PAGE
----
by JavaFan (Canon) on Oct 31, 2008 at 11:25 UTC
    Now, I don't even know if this is a proper SoPW since I understand that, to put it simply, "something strange happens with these strangely named functions, even if the docs say that they apart that detail they're not different from any other unary operator..."
    Since you cannot override operators (although you can overload certain operations - but said overload magic hangs off the operand, not the operator itself), it isn't surprising you cannot override -e. Note also that the error message you get you also get if you replace '-e' with '+', 'cmp', 'feeble' or any other non-function.

    Here's another way to see -e isn't a function:

    perl -wce '&-e' Bareword found where operator expected at -e line 1, near "&-e" (Missing operator before e?) syntax error at -e line 1, next token ??? -e had compilation errors.
    It wouldn't be a syntax error if -e was a function.

    Note also that perlfunc says they are operators:

           -X FILEHANDLE
           -X EXPR
           -X DIRHANDLE
           -X      A file test, where X is one of the letters listed below.  This
                   unary operator takes one argument, either a filename, a
                   filehandle, or a dirhandle, and tests the associated file to
                   see if something is true about it.
    
      Here's another way to see -e isn't a function:

      I personally believe that it's too bad it isn't. Actually, it even seems one, not to mention that its documentation is available under perldoc -f -X! Of course Perl 6 knows better by making all operators actual functions. But I wouldn't dare asking that much in 5's realms: perhaps one difficulty in this sense is the new stacking facility la -f -w -x $file however AIUI from the docs that's just syntax fancy. Which I read in the sense that the parser takes care of it making it into the equivalent of -x $file && -w _ && -f _, but at this point ideally those tests may be overridden and without interfering at all with the additional magic, which would be completely orthogonal.

      --
      If you can't understand the incipit, then please check the IPB Campaign.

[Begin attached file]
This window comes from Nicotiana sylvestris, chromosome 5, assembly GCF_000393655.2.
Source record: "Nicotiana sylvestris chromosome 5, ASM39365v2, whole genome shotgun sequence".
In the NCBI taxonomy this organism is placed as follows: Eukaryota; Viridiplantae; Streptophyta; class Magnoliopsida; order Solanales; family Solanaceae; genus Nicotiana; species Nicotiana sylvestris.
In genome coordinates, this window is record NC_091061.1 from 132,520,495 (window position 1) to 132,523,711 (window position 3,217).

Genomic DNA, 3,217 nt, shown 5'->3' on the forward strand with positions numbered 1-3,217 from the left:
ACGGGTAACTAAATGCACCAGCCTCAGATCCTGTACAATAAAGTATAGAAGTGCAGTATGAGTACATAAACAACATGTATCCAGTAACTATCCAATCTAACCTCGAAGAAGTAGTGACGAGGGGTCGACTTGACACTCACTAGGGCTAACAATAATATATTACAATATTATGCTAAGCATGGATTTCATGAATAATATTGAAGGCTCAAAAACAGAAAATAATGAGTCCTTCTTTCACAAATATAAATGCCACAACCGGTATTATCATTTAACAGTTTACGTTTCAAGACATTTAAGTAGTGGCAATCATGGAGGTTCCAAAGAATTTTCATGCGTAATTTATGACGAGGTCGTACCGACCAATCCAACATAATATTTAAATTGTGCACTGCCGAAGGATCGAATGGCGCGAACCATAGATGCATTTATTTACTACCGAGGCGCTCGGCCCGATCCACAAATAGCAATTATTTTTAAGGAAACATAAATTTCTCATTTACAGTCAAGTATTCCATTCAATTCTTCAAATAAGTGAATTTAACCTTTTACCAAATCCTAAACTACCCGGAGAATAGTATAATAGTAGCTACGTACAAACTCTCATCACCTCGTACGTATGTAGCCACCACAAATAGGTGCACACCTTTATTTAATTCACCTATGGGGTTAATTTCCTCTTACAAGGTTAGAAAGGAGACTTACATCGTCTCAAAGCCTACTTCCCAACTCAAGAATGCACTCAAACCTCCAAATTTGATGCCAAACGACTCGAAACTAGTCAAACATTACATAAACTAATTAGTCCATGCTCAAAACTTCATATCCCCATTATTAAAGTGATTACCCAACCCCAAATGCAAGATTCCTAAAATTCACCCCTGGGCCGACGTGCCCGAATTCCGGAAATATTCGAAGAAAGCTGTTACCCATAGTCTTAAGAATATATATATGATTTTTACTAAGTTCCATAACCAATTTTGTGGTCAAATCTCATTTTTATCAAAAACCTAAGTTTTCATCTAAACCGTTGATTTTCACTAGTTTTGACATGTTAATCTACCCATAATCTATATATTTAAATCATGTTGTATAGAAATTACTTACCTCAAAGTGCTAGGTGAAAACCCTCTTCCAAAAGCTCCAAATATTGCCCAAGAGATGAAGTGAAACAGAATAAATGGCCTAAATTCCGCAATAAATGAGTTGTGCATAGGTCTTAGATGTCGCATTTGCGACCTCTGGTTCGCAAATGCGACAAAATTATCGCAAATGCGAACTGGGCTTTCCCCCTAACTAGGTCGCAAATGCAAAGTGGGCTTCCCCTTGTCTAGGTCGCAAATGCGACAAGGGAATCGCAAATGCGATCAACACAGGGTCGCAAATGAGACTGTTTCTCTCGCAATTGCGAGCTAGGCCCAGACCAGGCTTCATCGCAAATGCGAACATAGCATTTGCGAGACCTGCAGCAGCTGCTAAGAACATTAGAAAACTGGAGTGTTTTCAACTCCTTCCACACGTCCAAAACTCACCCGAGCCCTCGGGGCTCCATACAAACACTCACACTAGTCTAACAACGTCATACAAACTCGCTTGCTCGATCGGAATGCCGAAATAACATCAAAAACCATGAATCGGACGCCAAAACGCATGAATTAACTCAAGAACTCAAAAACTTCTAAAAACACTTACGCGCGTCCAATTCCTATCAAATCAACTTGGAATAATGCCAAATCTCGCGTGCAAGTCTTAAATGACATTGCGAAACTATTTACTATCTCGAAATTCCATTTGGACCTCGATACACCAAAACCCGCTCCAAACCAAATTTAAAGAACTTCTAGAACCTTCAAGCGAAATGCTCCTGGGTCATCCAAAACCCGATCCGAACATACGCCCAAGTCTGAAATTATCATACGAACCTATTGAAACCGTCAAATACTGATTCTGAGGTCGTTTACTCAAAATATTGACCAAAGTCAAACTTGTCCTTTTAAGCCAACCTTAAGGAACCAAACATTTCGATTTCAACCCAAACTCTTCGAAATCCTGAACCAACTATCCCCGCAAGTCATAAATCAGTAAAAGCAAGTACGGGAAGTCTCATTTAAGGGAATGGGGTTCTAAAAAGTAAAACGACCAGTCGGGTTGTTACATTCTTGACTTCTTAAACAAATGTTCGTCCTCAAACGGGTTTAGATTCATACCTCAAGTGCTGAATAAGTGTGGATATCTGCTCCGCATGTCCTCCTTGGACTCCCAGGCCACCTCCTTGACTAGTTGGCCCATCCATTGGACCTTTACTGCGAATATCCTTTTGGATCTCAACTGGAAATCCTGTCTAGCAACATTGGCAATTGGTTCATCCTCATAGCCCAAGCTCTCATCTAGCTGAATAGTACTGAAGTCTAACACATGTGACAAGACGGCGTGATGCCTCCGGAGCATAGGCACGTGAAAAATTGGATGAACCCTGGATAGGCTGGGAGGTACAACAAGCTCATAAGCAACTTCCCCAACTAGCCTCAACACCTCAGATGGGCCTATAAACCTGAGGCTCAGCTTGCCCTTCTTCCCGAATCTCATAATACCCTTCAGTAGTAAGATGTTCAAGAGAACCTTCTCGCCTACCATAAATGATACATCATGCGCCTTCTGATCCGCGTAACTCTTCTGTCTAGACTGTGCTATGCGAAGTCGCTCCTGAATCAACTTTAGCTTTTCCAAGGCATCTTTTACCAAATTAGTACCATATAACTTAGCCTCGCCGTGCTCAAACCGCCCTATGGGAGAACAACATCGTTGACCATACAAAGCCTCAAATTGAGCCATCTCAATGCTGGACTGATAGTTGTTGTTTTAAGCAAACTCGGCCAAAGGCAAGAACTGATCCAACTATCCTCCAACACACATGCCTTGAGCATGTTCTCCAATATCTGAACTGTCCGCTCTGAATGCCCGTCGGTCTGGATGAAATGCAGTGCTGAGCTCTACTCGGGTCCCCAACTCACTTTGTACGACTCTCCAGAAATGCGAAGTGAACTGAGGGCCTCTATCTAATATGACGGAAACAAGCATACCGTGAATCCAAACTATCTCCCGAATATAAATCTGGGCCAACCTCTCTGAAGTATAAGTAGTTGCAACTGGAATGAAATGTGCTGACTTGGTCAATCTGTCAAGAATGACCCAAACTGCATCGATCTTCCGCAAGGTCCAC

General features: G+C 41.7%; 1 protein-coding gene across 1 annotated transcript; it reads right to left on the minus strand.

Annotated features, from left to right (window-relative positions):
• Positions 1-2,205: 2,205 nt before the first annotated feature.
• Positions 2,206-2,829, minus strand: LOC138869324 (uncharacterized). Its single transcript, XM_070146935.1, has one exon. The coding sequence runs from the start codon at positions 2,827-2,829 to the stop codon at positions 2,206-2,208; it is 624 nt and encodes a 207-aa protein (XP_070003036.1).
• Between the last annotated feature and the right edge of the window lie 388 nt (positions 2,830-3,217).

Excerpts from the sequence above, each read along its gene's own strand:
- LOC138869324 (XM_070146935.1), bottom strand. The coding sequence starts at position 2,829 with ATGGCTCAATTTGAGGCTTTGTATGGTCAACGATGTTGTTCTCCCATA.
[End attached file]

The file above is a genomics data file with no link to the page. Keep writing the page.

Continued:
I think one of the reasons -f isn't a function is that it violates the naming rules. Identifier names have to start with letters, and dashes are not allowed. -f violates that. Changing it would probably mean changing the lexer. Which I don't think many people are willing to do.

        perhaps one difficulty in this sense is the new stacking facility la -f -w -x $file however AIUI from the docs that's just syntax fancy. Which I read in the sense that the parser takes care of it making it into the equivalent of -x $file && -w _ && -f _,
        I was under the impression that the stackability was archieved by -f and friends returning magical values. But if there's magic, if doesn't show with Devel::Peek::Dump, so I'm probably wrong in my impression.
Re: Previously unseen error in connection with -X functions
by Anonymous Monk on Oct 31, 2008 at 11:34 UTC

      I personally believe this is great news. I actually ignored that readpipe is the beast behind qw. Anyway, to quote from the post you linked to:

      The prototype of readpipe() is now ($). Previously, it was broken: $ perl5.8.8 -wle 'print prototype"CORE::readpipe"' Can't find an opnumber for "readpipe" at -e line 1. $ bleadperl -wle 'print prototype"CORE::readpipe"' $

      So an immediate observation is that -X are still "broken" (in Gabriel's own words, which thus I will take for absolutely true, and literally!) in 5.10.0 and I don't have the slightest idea in blead. Furthermore, I don't have the slightest idea of which is the beast behind them: if you check the rest of the thread @ clpmisc then you'll see that I tried with stat but evidence is it's not what "I" (actually, I'm just trying to help someone, but the matter became intriguing for me too...) was after:

      --
      If you can't understand the incipit, then please check the IPB Campaign.